The Information Commissioner’s Office (ICO) supports organisations through online guidance but also with a helpline and chat. More confident organisations can seek a certification or even audit by the ICO.
Those who wish to approach the ICO should do their homework first. With all ducks in a row when contacting the ICO, there is a better chance to make it count.
What does the ICO do?
The ICO is the UK’s independent body set up to uphold information rights for the public in the digital age.
One of the Information Commissioner’s Office primary objectives is to promote best practice. This is achieved in part by providing organisations with advice and guidance. The General Data Protection Regulation (GDPR) also requires supervisory bodies (the ICO is a supervisory body) to establish data protection certification mechanisms and data protection seals and marks for the purpose of demonstrating compliance with the GDPR (Article 42).
The ICO prides itself in always seeking compliance by providing organisations with the help and guidance they need and by promoting good data protection practice. The ICO much prefers to assist organisations to achieve compliance but when necessary will use its enforcement powers.
The ICO is responsible for ten areas of legislation (Acts of Parliament and Regulations) which are as follows:
- Data Protection Act,
- General Data Protection Regulation,
- Freedom of Information Act,
- Environmental Information Regulations,
- eIDAS Regulation,
- Privacy and Electronic Communication Regulations,
- Inspire Regulations,
- Re-use of Public Sector Information Regulations,
- NIS regulations,
- Investigatory Powers Act.
This article will concentrate on how to engage with the ICO to obtain advice, guidance and certification in respect of data protection legislation.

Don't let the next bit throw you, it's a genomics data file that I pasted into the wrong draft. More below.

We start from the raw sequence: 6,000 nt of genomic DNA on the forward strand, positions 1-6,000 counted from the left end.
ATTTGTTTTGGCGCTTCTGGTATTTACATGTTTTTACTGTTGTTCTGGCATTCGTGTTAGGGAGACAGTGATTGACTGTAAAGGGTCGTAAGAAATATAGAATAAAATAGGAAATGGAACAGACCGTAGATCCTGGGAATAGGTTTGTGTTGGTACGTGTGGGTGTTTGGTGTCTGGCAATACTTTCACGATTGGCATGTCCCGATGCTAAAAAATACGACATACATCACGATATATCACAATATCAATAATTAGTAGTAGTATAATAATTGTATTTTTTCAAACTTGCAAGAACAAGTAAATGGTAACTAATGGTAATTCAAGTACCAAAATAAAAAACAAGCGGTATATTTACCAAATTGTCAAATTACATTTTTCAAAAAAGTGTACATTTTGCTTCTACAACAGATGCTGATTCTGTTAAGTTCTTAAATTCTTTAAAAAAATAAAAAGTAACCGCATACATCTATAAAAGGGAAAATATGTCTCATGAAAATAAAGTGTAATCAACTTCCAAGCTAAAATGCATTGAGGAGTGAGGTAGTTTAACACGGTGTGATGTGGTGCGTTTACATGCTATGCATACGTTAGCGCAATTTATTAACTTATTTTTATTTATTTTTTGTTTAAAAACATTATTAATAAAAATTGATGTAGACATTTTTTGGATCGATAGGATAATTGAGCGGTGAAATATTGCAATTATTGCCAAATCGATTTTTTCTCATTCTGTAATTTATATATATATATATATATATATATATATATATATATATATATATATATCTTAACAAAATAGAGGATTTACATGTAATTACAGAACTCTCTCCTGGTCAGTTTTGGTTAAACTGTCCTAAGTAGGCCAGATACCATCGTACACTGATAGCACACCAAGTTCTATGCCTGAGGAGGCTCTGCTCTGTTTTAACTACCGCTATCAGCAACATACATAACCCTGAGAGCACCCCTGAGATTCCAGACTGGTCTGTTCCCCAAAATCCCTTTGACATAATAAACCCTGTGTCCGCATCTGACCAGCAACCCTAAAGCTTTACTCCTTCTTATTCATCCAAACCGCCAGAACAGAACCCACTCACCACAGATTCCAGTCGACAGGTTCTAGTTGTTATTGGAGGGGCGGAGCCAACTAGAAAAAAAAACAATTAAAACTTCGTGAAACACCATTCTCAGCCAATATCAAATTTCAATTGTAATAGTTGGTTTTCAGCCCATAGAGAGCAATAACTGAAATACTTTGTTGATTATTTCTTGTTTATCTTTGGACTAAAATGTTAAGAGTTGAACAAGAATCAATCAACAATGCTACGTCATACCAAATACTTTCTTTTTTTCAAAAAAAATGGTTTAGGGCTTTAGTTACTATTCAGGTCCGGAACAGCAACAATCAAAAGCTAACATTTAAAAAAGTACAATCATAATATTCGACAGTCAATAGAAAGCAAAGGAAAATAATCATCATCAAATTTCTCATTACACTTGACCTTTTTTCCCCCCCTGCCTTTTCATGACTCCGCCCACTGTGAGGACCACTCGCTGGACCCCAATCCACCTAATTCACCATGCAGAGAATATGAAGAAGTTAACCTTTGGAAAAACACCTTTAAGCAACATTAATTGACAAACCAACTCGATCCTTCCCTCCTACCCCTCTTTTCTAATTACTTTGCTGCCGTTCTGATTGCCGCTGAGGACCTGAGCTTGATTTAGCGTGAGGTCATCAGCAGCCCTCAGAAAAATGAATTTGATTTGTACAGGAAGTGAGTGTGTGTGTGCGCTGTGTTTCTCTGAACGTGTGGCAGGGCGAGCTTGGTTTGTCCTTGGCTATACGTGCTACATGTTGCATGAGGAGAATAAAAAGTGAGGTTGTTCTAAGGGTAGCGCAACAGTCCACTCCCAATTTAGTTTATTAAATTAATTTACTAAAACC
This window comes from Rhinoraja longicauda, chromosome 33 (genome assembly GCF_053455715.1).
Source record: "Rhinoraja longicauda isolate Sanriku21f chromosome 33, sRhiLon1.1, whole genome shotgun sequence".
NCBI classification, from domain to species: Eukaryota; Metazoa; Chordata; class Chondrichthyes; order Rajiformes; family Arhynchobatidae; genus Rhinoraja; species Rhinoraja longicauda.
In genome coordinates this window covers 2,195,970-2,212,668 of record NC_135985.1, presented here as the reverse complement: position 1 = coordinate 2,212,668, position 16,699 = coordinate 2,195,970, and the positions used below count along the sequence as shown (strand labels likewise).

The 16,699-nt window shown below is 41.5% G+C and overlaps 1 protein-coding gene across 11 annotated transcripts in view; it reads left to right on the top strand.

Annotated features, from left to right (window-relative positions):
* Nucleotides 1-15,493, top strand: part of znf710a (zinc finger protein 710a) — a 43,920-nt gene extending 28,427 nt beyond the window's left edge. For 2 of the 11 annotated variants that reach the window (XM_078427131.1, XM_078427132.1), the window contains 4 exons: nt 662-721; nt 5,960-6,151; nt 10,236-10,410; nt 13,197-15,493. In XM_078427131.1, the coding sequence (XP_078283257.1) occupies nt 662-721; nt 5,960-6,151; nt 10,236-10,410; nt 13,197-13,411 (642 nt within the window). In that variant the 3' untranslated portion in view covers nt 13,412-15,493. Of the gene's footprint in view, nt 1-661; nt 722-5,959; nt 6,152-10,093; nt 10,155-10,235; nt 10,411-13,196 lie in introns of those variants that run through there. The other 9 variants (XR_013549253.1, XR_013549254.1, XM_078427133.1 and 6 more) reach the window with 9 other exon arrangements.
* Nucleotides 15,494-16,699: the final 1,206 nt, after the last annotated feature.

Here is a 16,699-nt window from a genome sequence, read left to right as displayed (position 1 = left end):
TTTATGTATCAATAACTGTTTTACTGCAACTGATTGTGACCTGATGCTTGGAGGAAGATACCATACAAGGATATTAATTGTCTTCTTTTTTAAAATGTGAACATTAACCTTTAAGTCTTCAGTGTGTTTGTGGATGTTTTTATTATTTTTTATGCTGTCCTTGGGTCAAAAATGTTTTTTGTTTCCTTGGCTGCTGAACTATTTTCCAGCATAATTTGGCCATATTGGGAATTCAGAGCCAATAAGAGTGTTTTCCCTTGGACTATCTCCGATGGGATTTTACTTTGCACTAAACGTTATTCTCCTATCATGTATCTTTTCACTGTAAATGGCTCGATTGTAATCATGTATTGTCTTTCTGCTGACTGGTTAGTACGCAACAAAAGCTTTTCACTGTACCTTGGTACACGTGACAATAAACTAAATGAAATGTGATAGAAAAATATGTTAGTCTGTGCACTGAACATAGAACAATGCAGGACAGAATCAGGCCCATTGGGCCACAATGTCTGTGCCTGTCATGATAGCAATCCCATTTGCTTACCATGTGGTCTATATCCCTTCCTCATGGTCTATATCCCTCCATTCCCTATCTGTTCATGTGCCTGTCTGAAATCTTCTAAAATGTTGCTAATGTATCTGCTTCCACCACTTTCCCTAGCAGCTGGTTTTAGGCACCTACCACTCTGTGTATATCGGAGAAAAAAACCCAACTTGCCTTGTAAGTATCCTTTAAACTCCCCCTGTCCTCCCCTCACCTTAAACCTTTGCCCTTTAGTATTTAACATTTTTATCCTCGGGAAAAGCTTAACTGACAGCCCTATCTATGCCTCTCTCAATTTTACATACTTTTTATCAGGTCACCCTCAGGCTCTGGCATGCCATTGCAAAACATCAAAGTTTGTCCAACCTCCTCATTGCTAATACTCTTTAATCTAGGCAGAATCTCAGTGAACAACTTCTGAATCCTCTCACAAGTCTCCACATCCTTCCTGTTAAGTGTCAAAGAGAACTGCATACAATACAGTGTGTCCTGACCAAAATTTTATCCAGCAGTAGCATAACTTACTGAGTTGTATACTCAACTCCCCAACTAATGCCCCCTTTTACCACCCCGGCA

The ICO has a very comprehensive guidance section on their website. The guidance is aimed at the small medium enterprise (SME) starting a data protection journey, data protection officers, national and multi-national data protection professionals and the data protection legal community.
The ICO recommends that those seeking help and support with little data protection knowledge and experience should start with the Frequently Asked Questions (FAQ) section. (SME). For example the first heading in the FAQs section is ‘Getting started with data protection.’ A click on this link opens a further page with seventeen sub headings from ‘Does data protection law apply to my business’ to ‘What does data protection by design and default mean.’
The FAQ page has a further seven areas from ‘Principles and Definitions’ to ‘Data protection and the EU.’
The main data protection guidance index on the ICO website lists twenty four different areas of guidance relative to the Data Protection Act 2018. The Guidance areas are more in depth than the FAQ pages and cover areas such as Anonymisation, Big Data, Binding Corporate Rules, CCTV, Data Sharing, International Transfer, Marketing, Security and Subject Access.
Each guidance area leads to more in depth analysis of the subject. For example the ’Online and Computing Section’ has seven sub headings from ‘Bring your own device’ to ‘Wi-Fi location analytics.’
The ICO has a separate page dedicated to a data protection guide.
Help and support
The ICO also hosts a help line and encourages individuals and organisations to make contact should they require further help or support. There is also a chat line which covers registration enquires and data protection enquires from individuals and organisations. The Help and Chat lines are staffed by experienced data protection case workers.
In 2020/21 the ICO received 319,377 calls to the helpline compared with 395,197 during the previous year. The reduction is attributed to the pandemic.
Request for audit
Organisations may also seek an ICO audit as a means to assess their data protection compliance. An ICO audit provides an assessment of an organisations data protection practice. The ICO audit ‘plays a key role in assisting organisations in understanding and meeting their data protection obligations.’